The Canadian dream home has a new laundry list of “must haves”
Utility bills can cost a homeowner even more when they go to sell their property according to the CENTURY 21® Canadian Home Critics Survey. In the results, which expose purchasers' motivations and turn offs, Canadians overwhelmingly report that they would select a home with energy efficiency upgrades (41%) over updated finishings like granite countertops or hardwood floors (22%). View the full survey press release here.
"It's well-known that home buying is an emotional process, so understanding the shifts in where buyers place value is key to a sellers' success," said Todd Shyiak, national director of operations, CENTURY 21 Canada. "Location is still important to today’s home buyers, but the sheer volume of information available has made them more aware of how a home's features can impact their lifestyle."
So, how are Canadians judging your home?
Home buyers want “Layout, location, location.”
Canadians say that layout is the most important consideration when selecting a home (27%), even over location factors such as the desirability of the community (26%) or commute distance (12%). Layout also has the strongest impact on their first impression of a house (39%) while a home's size carries much less weight (11%).
The survey also uncovers that buyers are willing to renovate for looks but not for repair. Only 13% of Canadians view the need to renovate rooms as a major home buying deterrent. Yet, 30% will walk away from a purchase if they notice just a small amount of water damage, even when the costly issue of outdated plumbing or electrical facilities (29%) is considered.
When it comes to homes, Canadians are clean freaks.
If your house has old flooring, just make sure it’s spotless. Uncleanliness tops home buyers' turn off list (60%), whereas dated flooring (40%) or bold paint colours (18%) have much less impact.
The Goldilocks’ effect: Buyers most driven to find a home that fits just right.
40% of Canadians say their number one motivation to buy a house is to "better fit a new life stage," followed by the desire to "have a home of their own" (29%) and “because it’s a smart investment” (just 10%).
Size matters to millennial home buyers, boomers have bigger concerns.
Millennials look more at the face value of houses, including square footage (millennials 9%, boomers 4%) and room count (millennials 12%, boomers 3%). In contrast, boomers are more concerned with lifestyle factors, such as how well the space is laid out (millennials 18%, boomers 34%) or if it’s located in a desirable community (millennials 18%, boomers 30%).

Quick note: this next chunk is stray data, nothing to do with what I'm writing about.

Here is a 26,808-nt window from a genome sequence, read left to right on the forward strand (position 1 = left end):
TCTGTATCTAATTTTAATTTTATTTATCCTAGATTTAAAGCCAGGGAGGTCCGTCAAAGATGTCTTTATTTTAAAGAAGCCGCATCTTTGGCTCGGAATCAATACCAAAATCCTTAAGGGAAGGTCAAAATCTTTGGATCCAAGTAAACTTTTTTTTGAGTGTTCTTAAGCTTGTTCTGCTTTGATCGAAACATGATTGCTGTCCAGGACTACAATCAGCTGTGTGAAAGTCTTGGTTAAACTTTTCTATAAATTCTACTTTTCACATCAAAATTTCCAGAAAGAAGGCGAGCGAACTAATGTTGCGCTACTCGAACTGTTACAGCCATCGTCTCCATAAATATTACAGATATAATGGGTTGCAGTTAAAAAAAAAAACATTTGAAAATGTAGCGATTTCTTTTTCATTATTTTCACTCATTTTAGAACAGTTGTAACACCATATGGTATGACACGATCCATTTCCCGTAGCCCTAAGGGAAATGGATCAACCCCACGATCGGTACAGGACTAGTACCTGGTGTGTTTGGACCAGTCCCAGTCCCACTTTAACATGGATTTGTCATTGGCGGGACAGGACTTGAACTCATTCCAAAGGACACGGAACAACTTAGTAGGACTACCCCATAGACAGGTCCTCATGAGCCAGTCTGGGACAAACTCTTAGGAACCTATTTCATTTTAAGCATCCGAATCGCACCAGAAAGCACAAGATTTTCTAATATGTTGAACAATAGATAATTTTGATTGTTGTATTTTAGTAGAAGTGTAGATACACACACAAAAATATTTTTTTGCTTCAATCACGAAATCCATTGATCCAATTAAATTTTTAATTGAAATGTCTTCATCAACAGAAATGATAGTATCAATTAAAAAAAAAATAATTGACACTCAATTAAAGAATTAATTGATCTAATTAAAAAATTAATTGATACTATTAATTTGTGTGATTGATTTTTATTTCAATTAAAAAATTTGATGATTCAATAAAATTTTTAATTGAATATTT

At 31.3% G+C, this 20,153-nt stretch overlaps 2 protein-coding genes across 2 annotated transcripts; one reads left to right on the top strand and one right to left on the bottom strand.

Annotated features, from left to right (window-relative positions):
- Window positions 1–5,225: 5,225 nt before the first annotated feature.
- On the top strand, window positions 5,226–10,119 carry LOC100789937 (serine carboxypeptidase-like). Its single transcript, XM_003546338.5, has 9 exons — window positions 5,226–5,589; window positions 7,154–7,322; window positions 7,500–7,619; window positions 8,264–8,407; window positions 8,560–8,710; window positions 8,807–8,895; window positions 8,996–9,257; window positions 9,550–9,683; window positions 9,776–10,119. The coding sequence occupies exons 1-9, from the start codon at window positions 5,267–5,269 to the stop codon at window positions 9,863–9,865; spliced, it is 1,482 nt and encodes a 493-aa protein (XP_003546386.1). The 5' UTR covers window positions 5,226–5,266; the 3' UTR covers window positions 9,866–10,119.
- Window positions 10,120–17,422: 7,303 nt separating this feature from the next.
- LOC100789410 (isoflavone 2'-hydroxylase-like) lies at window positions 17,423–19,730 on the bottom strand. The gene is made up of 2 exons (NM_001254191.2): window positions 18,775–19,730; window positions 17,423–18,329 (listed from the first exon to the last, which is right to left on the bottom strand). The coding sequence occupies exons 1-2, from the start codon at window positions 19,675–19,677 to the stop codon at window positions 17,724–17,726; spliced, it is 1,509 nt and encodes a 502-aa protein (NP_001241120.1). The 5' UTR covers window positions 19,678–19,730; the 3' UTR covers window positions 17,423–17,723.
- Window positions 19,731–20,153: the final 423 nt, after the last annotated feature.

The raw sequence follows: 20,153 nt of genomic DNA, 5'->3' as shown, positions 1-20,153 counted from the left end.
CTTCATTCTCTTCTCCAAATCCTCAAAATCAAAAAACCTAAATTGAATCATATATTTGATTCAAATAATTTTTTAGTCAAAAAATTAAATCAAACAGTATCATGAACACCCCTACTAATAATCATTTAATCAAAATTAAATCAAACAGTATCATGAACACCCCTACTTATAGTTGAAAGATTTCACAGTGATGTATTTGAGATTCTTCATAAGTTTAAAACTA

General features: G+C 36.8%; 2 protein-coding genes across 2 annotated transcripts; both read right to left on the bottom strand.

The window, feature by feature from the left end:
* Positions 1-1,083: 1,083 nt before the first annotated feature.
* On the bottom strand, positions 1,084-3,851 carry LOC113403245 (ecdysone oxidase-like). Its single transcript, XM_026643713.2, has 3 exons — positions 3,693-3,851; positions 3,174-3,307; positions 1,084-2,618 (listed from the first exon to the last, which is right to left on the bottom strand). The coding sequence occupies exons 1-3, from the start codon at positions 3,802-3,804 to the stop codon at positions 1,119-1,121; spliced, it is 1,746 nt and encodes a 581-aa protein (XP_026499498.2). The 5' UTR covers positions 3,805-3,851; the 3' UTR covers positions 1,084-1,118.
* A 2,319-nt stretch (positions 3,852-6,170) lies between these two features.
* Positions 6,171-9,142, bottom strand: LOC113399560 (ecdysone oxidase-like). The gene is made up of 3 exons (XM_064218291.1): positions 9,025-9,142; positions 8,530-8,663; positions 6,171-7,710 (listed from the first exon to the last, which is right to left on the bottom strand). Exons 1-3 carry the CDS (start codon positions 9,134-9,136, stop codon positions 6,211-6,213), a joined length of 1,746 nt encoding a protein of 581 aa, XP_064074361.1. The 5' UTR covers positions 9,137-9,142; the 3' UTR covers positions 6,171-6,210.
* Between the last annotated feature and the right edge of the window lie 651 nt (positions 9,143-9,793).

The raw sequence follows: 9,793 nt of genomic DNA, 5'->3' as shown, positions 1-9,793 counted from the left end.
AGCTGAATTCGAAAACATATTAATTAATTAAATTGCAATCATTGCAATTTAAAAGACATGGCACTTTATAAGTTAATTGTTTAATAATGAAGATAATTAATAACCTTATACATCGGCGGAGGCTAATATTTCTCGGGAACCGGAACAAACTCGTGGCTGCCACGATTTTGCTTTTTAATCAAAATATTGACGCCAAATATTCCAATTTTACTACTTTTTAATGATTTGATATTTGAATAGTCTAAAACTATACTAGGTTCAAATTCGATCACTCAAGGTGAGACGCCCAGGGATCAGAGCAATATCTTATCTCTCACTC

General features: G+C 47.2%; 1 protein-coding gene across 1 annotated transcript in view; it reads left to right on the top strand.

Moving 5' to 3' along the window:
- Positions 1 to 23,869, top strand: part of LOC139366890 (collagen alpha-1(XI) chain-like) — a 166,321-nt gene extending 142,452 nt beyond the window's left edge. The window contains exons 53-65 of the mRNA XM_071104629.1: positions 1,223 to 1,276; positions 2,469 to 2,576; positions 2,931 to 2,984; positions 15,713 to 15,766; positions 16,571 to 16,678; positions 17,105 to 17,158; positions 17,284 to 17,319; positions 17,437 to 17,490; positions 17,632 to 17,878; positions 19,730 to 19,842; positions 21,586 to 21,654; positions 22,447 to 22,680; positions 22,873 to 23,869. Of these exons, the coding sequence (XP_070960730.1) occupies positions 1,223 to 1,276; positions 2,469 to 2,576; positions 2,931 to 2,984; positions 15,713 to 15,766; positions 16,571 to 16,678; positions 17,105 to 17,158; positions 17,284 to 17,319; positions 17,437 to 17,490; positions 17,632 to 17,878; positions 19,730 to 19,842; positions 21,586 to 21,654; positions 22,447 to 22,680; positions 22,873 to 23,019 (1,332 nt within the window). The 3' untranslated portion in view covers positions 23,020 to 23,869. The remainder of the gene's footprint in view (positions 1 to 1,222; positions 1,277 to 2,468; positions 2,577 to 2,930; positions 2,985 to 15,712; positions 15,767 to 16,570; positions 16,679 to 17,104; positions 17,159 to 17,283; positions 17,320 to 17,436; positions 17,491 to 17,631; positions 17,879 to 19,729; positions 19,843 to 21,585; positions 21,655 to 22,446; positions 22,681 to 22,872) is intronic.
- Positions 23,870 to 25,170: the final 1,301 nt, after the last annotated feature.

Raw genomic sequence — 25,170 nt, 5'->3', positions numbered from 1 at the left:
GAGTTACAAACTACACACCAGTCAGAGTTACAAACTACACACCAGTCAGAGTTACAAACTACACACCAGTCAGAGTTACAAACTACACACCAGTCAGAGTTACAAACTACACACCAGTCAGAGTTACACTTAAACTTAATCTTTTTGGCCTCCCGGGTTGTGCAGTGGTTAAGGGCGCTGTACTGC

For boomer buyers, it's what's inside that counts.
Boomers are less likely to be turned off by a home's cosmetic features, such as dated flooring (millennials 51%, boomers 36%). This demographic, who may be settling in for retirement or downsizing, seek homes that won't cost them time or money in the long run. Boomers prefer homes with energy efficiency upgrades (millennials 29%, boomers 54%) and are more likely to avoid ones with outdated plumbing or electrical facilities (millennials 23%, boomers 32%).
Canadian home buyer desires from coast to coast:
- Why buy a home? Atlantic Canadians view homeownership as a smart investment.
- “Home of my own” instinct tops Quebec residents’ motivations to buy property.
- Dated décor turns off Ontario home buyers.
- Prairie home buyers seek neighbourhood and house to fit their families.
- Albertan home buyers focus on “layout over location.”
- BC home buyers are property psychic, avoiding costly future expenses.
“Knowing your buyer can mean the difference between getting the best price for a home or missing opportunities,” said Shyiak. "In-depth knowledge of each community's unique needs has distinguished our agents’ service and their clients’ success."
The CENTURY 21 Canadian Home Critics Survey delves into home buyers' mindsets to help consumers and sellers make the best decisions for their needs.